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Effects of nitrogen addition on soil oxidiszable organic- carbon fractions in the rhizospheric and bulk soils of Chinese pines in northwestern China
Increased atmospheric nitrogen (N) deposition caused by human activities has potentially important impacts on ecosystemic carbon (C) dynamics and different effects on C fractions with different stabilities and chemical compositions. A better understanding of the responses of different C fraction to N addition is vital for maintaining soil quality and vegetation protection. In order to investigate the differential effects of N addition on total soil organic carbon (SOC) and four SOC fractions with increasing degrees of oxidizability in Pinus tabuliformis rhizospheric and bulk soils, a six-year pot experiment with N addition was performed to test the following treatments: a control (CK) with no N addition and five N addition rate treatments with 2.8, 5.6, 11.2, 22.4, and 44.8 g m-2∙y-1. The results show that N addition had a significant effect (P<0.05) on SOC fractions of very labile C (C1) and recalcitrant C (C4), but a negligible effect on total SOC (TOC) and SOC fractions of labile C (C2) and less labile C (C3). The C1 and the percentages of C1 to TOC in the rhizospheres decreased at low levels of N addition but increased at high levels, and the minimum values were obtained from N11.2 (11.2 N g m-2∙y-1). Low N addition rates increased C4 and the percentages of C4 to TOC in the rhizosphere considerably, whereas high N addition rates decreased it. The C1 and C4 in the bulk soil responded oppositely to N addition. The SOC fraction contents were significantly higher in the rhizosphere than in the bulk soil, indicating large rhizospheric effects. However, increased N addition weakened these effects. These findings suggested that low N addition rates stabilize SOC against chemical and biological degradations, while increased N addition rates increase the lability of SOC in the bulk soil. Rhizosphere, thus, plays a vital for soil carbon stability and sequestration in response to N addition.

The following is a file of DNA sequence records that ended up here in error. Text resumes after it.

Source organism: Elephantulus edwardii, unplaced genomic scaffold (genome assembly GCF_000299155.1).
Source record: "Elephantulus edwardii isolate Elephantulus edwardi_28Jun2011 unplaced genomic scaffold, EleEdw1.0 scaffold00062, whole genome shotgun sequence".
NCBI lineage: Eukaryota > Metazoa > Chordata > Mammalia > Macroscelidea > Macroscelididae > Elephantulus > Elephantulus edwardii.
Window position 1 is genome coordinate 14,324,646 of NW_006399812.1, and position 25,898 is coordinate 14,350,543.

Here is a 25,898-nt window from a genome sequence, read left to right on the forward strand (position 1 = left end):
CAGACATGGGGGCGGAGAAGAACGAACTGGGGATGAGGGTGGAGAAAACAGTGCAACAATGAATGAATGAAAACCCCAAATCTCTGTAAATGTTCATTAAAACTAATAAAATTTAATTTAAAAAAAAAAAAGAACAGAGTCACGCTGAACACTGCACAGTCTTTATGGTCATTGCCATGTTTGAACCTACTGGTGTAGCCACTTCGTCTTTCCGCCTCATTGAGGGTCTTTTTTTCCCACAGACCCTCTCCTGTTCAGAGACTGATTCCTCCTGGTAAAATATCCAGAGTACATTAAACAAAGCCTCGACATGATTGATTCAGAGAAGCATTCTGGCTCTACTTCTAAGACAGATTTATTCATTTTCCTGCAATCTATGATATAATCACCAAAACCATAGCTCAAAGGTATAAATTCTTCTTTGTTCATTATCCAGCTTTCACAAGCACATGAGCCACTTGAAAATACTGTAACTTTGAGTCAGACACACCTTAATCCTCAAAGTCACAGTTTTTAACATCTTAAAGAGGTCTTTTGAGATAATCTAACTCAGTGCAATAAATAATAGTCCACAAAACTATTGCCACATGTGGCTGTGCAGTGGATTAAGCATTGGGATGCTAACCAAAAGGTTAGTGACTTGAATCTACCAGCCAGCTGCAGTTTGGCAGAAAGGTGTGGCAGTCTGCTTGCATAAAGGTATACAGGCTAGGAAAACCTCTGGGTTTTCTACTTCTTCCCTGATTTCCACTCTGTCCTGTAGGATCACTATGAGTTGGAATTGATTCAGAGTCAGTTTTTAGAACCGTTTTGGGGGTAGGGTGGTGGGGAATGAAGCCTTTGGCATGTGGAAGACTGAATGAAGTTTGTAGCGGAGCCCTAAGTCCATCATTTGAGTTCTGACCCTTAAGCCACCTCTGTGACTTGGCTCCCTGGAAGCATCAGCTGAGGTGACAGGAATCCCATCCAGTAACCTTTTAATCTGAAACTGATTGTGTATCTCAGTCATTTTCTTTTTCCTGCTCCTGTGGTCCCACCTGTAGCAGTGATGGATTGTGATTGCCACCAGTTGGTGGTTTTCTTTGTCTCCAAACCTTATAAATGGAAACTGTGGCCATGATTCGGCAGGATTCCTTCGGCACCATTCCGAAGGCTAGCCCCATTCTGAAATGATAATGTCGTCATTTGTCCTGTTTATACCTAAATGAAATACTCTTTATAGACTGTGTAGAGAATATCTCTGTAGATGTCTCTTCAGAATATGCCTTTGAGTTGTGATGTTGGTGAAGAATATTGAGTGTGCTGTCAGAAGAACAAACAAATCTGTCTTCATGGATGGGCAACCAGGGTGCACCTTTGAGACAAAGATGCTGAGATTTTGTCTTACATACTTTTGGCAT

SR16358 Accepted 21 August 2017
© CSIRO 2017